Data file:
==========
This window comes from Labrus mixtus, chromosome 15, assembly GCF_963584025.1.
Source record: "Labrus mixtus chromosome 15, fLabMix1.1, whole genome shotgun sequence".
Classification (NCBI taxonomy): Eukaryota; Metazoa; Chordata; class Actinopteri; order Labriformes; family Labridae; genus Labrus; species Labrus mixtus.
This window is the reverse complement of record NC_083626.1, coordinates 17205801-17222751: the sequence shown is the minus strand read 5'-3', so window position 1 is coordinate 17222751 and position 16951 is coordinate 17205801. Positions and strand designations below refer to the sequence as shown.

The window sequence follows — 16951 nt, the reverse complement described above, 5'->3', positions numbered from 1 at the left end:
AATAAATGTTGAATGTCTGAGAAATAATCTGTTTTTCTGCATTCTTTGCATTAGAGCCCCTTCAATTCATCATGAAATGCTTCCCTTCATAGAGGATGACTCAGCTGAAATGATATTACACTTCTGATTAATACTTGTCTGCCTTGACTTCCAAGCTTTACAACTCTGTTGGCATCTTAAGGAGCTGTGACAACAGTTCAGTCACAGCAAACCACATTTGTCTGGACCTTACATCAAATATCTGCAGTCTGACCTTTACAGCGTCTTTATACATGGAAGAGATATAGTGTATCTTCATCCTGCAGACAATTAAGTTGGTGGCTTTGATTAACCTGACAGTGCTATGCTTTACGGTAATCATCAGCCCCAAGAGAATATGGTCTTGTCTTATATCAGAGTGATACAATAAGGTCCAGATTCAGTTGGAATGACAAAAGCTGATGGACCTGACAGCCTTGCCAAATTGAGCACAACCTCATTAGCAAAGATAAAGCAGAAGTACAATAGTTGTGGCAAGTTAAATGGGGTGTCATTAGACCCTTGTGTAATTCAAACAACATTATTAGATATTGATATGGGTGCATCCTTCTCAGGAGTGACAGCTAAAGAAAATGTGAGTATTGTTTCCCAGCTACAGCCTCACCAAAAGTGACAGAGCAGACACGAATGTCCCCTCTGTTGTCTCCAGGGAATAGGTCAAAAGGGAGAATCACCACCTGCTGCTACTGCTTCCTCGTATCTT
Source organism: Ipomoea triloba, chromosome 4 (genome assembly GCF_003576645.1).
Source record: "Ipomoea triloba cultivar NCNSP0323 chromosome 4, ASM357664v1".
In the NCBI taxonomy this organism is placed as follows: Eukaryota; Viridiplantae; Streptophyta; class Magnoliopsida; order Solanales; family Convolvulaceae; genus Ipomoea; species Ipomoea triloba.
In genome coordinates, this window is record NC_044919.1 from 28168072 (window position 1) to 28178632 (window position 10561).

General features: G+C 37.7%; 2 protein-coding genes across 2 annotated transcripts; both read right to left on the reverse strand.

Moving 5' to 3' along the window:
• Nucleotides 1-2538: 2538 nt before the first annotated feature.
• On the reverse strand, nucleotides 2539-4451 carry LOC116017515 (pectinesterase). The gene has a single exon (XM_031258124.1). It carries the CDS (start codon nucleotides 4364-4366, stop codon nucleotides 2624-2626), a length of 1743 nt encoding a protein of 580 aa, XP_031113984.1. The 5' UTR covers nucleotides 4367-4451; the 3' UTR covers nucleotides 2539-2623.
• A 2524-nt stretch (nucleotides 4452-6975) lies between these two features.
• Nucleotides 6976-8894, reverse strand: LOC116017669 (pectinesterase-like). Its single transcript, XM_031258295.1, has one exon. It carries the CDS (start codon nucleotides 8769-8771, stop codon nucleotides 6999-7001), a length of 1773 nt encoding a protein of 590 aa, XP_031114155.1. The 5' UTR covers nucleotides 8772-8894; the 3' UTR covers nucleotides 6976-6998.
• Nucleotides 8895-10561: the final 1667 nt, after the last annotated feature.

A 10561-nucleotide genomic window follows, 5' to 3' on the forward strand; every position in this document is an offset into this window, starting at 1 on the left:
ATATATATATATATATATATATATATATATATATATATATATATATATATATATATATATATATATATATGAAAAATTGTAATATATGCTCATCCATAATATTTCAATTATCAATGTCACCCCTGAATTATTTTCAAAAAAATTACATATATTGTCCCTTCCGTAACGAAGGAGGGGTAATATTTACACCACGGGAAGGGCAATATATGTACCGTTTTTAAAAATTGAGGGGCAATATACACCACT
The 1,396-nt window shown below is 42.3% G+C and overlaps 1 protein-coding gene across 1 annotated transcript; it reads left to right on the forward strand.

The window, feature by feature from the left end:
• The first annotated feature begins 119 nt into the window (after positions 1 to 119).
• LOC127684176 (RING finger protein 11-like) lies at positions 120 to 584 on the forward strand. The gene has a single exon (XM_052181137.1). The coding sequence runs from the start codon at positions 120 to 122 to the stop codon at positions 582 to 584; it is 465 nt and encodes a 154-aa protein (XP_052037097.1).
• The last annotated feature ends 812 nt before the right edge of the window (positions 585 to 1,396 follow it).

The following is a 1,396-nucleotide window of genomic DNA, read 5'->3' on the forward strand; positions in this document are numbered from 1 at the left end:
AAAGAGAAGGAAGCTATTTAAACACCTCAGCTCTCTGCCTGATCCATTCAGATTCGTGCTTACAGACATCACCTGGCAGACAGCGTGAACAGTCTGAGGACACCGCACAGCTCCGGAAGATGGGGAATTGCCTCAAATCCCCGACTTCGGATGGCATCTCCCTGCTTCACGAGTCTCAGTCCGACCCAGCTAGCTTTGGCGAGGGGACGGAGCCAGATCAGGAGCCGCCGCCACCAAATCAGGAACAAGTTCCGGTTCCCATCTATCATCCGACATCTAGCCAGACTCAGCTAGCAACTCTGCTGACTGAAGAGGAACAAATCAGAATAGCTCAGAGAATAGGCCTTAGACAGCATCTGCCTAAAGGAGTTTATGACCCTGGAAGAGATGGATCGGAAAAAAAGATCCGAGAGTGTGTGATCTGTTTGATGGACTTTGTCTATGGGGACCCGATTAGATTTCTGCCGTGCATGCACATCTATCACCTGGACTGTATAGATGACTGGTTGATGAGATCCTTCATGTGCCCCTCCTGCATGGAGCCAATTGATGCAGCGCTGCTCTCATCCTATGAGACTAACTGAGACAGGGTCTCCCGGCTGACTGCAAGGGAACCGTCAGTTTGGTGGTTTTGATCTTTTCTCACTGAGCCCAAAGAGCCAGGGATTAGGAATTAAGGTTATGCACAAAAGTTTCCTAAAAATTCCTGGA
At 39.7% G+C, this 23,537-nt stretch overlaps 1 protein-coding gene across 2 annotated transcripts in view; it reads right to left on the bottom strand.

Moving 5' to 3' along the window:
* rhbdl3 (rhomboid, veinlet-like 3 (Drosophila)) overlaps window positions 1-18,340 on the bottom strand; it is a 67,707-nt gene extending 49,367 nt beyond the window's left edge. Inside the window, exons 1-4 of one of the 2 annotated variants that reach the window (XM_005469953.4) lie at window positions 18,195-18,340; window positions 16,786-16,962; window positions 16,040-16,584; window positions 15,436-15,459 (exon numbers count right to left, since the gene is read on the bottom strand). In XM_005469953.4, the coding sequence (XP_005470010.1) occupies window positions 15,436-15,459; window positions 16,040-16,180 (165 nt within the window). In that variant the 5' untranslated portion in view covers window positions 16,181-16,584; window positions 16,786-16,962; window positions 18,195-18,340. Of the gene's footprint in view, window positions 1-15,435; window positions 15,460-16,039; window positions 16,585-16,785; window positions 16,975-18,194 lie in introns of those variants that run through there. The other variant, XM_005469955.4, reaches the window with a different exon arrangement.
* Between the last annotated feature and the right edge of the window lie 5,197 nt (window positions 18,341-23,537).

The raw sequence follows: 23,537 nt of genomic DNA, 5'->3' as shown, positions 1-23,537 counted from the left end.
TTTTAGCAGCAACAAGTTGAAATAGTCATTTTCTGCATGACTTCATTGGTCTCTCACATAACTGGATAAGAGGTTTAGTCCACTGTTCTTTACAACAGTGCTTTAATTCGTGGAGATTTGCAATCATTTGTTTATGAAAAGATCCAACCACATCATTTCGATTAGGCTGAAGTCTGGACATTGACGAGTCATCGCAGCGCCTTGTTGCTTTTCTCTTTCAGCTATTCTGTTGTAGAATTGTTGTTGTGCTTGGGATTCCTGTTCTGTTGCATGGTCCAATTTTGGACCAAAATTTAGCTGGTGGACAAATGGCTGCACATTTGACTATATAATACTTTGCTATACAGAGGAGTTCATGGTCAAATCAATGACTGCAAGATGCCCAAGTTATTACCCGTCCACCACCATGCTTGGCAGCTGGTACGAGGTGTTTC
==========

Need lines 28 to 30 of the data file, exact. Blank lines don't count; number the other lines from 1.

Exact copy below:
Moving 5' to 3' along the window:
* rhbdl3 (rhomboid, veinlet-like 3 (Drosophila)) overlaps window positions 1-18,340 on the bottom strand; it is a 67,707-nt gene extending 49,367 nt beyond the window's left edge. Inside the window, exons 1-4 of one of the 2 annotated variants that reach the window (XM_005469953.4) lie at window positions 18,195-18,340; window positions 16,786-16,962; window positions 16,040-16,584; window positions 15,436-15,459 (exon numbers count right to left, since the gene is read on the bottom strand). In XM_005469953.4, the coding sequence (XP_005470010.1) occupies window positions 15,436-15,459; window positions 16,040-16,180 (165 nt within the window). In that variant the 5' untranslated portion in view covers window positions 16,181-16,584; window positions 16,786-16,962; window positions 18,195-18,340. Of the gene's footprint in view, window positions 1-15,435; window positions 15,460-16,039; window positions 16,585-16,785; window positions 16,975-18,194 lie in introns of those variants that run through there. The other variant, XM_005469955.4, reaches the window with a different exon arrangement.
* Between the last annotated feature and the right edge of the window lie 5,197 nt (window positions 18,341-23,537).